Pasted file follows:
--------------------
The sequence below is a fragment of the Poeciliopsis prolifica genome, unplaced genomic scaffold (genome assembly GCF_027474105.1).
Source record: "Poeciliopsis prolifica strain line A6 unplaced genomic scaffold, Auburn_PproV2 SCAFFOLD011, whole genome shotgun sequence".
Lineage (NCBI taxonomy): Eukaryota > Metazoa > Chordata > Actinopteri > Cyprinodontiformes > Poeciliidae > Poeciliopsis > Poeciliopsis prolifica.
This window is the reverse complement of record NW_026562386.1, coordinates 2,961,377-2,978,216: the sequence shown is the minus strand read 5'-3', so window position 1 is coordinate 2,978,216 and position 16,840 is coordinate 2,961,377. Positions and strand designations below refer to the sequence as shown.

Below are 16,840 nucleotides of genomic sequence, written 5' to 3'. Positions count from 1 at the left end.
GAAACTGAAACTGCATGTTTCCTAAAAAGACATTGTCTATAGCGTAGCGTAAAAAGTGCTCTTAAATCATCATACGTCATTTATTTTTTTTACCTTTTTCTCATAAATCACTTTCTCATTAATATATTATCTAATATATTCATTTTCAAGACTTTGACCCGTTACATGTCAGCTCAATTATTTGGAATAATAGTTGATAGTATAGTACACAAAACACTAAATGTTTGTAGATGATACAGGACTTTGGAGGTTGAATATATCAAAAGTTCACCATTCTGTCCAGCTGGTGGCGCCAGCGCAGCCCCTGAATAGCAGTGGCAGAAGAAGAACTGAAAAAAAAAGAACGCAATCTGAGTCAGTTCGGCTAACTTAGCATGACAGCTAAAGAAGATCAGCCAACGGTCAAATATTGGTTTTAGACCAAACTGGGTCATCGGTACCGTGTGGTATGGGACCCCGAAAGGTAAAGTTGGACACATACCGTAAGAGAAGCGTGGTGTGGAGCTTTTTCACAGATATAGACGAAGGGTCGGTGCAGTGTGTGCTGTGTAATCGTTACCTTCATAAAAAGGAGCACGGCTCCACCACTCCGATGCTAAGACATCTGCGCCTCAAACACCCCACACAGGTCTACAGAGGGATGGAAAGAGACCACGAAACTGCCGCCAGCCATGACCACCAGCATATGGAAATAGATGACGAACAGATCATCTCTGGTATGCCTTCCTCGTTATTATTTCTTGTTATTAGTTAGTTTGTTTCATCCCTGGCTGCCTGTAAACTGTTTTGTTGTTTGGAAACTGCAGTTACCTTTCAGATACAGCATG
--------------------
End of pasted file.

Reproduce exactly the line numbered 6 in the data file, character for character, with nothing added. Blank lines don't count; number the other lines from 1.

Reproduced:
GAAACTGAAACTGCATGTTTCCTAAAAAGACATTGTCTATAGCGTAGCGTAAAAAGTGCTCTTAAATCATCATACGTCATTTATTTTTTTTACCTTTTTCTCATAAATCACTTTCTCATTAATATATTATCTAATATATTCATTTTCAAGACTTTGACCCGTTACATGTCAGCTCAATTATTTGGAATAATAGTTGATAGTATAGTACACAAAACACTAAATGTTTGTAGATGATACAGGACTTTGGAGGTTGAATATATCAAAAGTTCACCATTCTGTCCAGCTGGTGGCGCCAGCGCAGCCCCTGAATAGCAGTGGCAGAAGAAGAACTGAAAAAAAAAGAACGCAATCTGAGTCAGTTCGGCTAACTTAGCATGACAGCTAAAGAAGATCAGCCAACGGTCAAATATTGGTTTTAGACCAAACTGGGTCATCGGTACCGTGTGGTATGGGACCCCGAAAGGTAAAGTTGGACACATACCGTAAGAGAAGCGTGGTGTGGAGCTTTTTCACAGATATAGACGAAGGGTCGGTGCAGTGTGTGCTGTGTAATCGTTACCTTCATAAAAAGGAGCACGGCTCCACCACTCCGATGCTAAGACATCTGCGCCTCAAACACCCCACACAGGTCTACAGAGGGATGGAAAGAGACCACGAAACTGCCGCCAGCCATGACCACCAGCATATGGAAATAGATGACGAACAGATCATCTCTGGTATGCCTTCCTCGTTATTATTTCTTGTTATTAGTTAGTTTGTTTCATCCCTGGCTGCCTGTAAACTGTTTTGTTGTTTGGAAACTGCAGTTACCTTTCAGATACAGCATG